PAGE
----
After dragging duplicates of the same rectangle around, you may notice it’s a bit skewed. I found with the newer versions of Illustrator that constrained transformations are no longer a given, and accidentally distorting a rectangle is unfortunately easy.
It’s no problem with Square Up, though. With the click of a button, the art is re-squared and the bounding box’s rotation is set to match the rotation of the art. If you do technical or production art, this could be a real timesaver. Go ahead and give it a test run. The trial period is based on usage, not time, so you’ll have plenty of opportunities to put it through its paces and try out the other modes, such as aligning to the AI Preferences constrain angle or just collapsing the control handles to remove all curves from the path.
You can find it here, and download the one for your platform and AI version. Can this be made easier to use, or more flexible? Feel free to say so. Your comments and suggestions are always welcomed. I’m an illustrator, too, so as Red Green says, “we’re all in this together.”
Some of you may recall a plugin called Proof Block. It ranked even below the Alien Palette in popularity, although I’ve used it myself at my day job for over 20 years. For the most part, it was little more than a small form to be initialed by people proofing various drafts of artwork prior to publishing. I was inspired to write it by the recurring problem we had of a copy-and-paste version that would sometimes peek back at us from a QuarkXPress graphic frame. My solution was to create a “proof block” layer, place the form on it, then the plugin set it to printable when opened in Illustrator, but non-printing and not visible when closing the document. Crisis solved!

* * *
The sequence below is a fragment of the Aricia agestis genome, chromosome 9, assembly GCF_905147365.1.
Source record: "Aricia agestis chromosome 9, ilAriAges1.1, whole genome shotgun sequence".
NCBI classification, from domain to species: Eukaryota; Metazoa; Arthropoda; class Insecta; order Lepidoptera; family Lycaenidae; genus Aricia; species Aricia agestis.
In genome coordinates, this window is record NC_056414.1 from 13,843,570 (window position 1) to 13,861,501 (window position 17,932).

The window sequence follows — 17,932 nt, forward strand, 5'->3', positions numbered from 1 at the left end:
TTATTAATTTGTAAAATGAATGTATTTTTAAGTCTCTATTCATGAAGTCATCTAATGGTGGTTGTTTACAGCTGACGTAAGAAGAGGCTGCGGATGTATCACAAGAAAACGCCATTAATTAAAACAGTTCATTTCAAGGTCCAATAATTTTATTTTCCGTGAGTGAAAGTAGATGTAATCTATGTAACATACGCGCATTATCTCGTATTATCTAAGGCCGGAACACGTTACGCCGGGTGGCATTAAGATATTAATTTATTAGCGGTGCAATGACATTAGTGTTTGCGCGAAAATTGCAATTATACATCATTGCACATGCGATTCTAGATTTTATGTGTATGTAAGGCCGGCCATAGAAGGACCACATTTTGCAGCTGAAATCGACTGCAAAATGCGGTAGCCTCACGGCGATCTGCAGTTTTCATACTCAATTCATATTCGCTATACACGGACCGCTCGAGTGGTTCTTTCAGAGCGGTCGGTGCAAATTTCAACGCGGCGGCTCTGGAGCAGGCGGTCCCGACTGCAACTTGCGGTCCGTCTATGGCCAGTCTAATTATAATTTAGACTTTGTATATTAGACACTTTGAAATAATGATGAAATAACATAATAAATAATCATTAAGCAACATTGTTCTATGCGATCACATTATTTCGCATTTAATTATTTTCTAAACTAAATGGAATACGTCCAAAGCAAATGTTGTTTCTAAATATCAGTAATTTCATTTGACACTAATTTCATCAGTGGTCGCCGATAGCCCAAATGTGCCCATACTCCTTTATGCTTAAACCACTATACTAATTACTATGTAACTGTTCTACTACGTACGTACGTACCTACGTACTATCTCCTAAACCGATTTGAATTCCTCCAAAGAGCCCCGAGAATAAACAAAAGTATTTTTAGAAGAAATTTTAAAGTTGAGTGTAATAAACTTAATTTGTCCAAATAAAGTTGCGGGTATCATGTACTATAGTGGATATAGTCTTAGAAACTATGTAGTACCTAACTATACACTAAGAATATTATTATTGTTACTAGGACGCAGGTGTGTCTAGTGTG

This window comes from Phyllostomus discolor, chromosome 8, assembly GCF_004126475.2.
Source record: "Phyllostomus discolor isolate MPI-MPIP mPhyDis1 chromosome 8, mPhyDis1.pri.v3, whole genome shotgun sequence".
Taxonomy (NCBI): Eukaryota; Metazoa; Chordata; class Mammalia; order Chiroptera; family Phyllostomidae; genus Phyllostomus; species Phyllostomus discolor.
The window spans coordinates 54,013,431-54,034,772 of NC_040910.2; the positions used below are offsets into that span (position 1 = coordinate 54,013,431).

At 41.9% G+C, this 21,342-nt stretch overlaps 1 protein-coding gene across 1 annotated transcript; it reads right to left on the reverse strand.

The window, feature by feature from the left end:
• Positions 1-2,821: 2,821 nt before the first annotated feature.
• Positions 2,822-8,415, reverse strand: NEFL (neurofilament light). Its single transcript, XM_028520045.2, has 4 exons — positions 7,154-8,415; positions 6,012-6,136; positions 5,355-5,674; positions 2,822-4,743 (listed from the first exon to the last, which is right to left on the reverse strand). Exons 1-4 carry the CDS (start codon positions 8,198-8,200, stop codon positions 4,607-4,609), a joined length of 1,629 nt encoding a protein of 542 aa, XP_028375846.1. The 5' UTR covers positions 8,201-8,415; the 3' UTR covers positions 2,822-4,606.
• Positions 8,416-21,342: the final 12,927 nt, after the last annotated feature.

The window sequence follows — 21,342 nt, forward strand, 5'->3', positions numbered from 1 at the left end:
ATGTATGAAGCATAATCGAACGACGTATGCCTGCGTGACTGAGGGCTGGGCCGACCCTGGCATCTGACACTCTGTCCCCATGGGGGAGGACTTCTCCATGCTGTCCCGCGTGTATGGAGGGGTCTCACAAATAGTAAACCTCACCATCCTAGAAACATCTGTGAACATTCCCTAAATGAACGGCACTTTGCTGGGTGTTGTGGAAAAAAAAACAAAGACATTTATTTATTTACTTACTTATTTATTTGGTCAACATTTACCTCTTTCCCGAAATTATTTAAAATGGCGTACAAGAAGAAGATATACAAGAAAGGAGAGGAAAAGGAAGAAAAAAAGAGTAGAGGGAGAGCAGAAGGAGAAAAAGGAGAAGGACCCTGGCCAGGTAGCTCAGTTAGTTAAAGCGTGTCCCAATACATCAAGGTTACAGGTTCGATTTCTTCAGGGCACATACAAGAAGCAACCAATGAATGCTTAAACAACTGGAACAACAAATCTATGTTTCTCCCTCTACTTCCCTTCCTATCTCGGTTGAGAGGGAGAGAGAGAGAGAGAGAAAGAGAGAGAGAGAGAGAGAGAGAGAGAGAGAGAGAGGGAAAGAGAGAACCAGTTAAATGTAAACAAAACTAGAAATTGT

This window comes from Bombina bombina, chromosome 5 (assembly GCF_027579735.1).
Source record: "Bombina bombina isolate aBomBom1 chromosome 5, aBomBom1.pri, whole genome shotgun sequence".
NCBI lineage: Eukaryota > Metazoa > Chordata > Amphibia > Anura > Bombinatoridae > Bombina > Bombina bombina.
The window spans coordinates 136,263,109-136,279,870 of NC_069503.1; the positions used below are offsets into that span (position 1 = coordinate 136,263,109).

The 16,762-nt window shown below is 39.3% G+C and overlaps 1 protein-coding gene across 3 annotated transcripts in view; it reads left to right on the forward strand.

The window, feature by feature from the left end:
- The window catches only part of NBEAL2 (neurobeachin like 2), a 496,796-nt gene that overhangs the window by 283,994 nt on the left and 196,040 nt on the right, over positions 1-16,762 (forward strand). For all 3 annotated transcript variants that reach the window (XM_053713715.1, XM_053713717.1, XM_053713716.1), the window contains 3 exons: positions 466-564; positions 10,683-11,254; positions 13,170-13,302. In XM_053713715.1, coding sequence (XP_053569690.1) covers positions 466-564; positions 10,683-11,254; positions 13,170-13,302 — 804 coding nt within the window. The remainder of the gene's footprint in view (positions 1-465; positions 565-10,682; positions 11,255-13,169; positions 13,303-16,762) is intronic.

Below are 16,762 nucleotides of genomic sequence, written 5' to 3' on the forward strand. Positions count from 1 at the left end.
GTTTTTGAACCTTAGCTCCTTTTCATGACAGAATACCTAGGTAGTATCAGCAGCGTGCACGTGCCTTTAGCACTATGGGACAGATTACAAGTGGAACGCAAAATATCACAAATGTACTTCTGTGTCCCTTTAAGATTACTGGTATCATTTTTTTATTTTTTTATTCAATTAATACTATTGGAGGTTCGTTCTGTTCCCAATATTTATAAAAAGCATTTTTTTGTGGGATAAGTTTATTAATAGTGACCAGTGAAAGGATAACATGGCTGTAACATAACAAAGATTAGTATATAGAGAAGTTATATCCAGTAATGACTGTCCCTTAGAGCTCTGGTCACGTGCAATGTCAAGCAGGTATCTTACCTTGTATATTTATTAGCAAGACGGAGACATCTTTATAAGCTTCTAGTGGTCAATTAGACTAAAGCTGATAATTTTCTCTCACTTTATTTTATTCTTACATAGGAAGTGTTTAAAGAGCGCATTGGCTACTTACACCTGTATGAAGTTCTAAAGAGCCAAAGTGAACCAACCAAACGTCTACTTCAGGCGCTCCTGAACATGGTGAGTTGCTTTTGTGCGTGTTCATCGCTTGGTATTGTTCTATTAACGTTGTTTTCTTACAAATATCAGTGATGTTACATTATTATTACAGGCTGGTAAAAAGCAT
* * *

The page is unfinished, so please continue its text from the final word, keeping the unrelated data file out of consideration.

Perhaps you’d still like something like that. It’s really not that difficult to write a script to draw the lines, boxes, and text, but I’m a staunch advocate of using a script, not a plugin, for that now. My proof block script today does everything that the plugin did, and much more. First, we have a document naming convention so the script can discern the magazine name, date, story code, and even look up the editors on its staff. It handles dates, keeps track of proof iterations, and even stores a record of the revision history in the document. When I save the document to the art server, the script saves a copy to the correct folder on the editorial server. If it’s a first draft, it fetches the illustrator’s name from Outlook, looks up the designer’s email and alerts her that art is available to place in InDesign. When the art is approved, it’s marked as such and the related editors, art director, and designer are notified.
In addition, scripts check for missing fonts, placed art that should be embedded, look for RGB colors in a CMYK document, and more. It’s also much easier to revise than a plugin. Since everybody’s needs and workflow are quite different, it wouldn’t be useful to anybody to share my script, but I will share my enthusiasm for scripting it as one component of a larger process. I promise that once your custom script is used, you won’t look back.